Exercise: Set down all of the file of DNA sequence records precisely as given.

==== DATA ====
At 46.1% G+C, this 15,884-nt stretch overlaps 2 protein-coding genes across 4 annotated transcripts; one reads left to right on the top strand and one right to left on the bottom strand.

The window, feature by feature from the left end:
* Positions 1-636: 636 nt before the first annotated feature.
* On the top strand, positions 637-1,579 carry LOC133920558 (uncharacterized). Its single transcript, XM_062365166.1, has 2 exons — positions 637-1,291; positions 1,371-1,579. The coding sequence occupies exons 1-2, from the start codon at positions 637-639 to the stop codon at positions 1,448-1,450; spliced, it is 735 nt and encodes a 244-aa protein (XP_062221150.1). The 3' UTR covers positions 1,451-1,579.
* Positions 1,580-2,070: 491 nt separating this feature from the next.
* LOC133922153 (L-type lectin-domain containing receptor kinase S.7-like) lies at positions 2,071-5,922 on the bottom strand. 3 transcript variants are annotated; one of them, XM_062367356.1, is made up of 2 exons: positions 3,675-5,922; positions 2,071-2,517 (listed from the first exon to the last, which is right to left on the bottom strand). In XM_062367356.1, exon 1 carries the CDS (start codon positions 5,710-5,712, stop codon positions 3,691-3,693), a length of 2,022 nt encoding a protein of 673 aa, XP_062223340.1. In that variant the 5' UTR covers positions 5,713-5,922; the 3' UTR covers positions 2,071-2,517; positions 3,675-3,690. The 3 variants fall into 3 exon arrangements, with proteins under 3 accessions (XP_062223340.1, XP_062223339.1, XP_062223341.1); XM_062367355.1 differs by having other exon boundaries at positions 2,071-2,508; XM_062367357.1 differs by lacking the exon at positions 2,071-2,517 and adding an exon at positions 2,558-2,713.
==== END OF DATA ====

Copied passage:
At 46.1% G+C, this 15,884-nt stretch overlaps 2 protein-coding genes across 4 annotated transcripts; one reads left to right on the top strand and one right to left on the bottom strand.

The window, feature by feature from the left end:
* Positions 1-636: 636 nt before the first annotated feature.
* On the top strand, positions 637-1,579 carry LOC133920558 (uncharacterized). Its single transcript, XM_062365166.1, has 2 exons — positions 637-1,291; positions 1,371-1,579. The coding sequence occupies exons 1-2, from the start codon at positions 637-639 to the stop codon at positions 1,448-1,450; spliced, it is 735 nt and encodes a 244-aa protein (XP_062221150.1). The 3' UTR covers positions 1,451-1,579.
* Positions 1,580-2,070: 491 nt separating this feature from the next.
* LOC133922153 (L-type lectin-domain containing receptor kinase S.7-like) lies at positions 2,071-5,922 on the bottom strand. 3 transcript variants are annotated; one of them, XM_062367356.1, is made up of 2 exons: positions 3,675-5,922; positions 2,071-2,517 (listed from the first exon to the last, which is right to left on the bottom strand). In XM_062367356.1, exon 1 carries the CDS (start codon positions 5,710-5,712, stop codon positions 3,691-3,693), a length of 2,022 nt encoding a protein of 673 aa, XP_062223340.1. In that variant the 5' UTR covers positions 5,713-5,922; the 3' UTR covers positions 2,071-2,517; positions 3,675-3,690. The 3 variants fall into 3 exon arrangements, with proteins under 3 accessions (XP_062223340.1, XP_062223339.1, XP_062223341.1); XM_062367355.1 differs by having other exon boundaries at positions 2,071-2,508; XM_062367357.1 differs by lacking the exon at positions 2,071-2,517 and adding an exon at positions 2,558-2,713.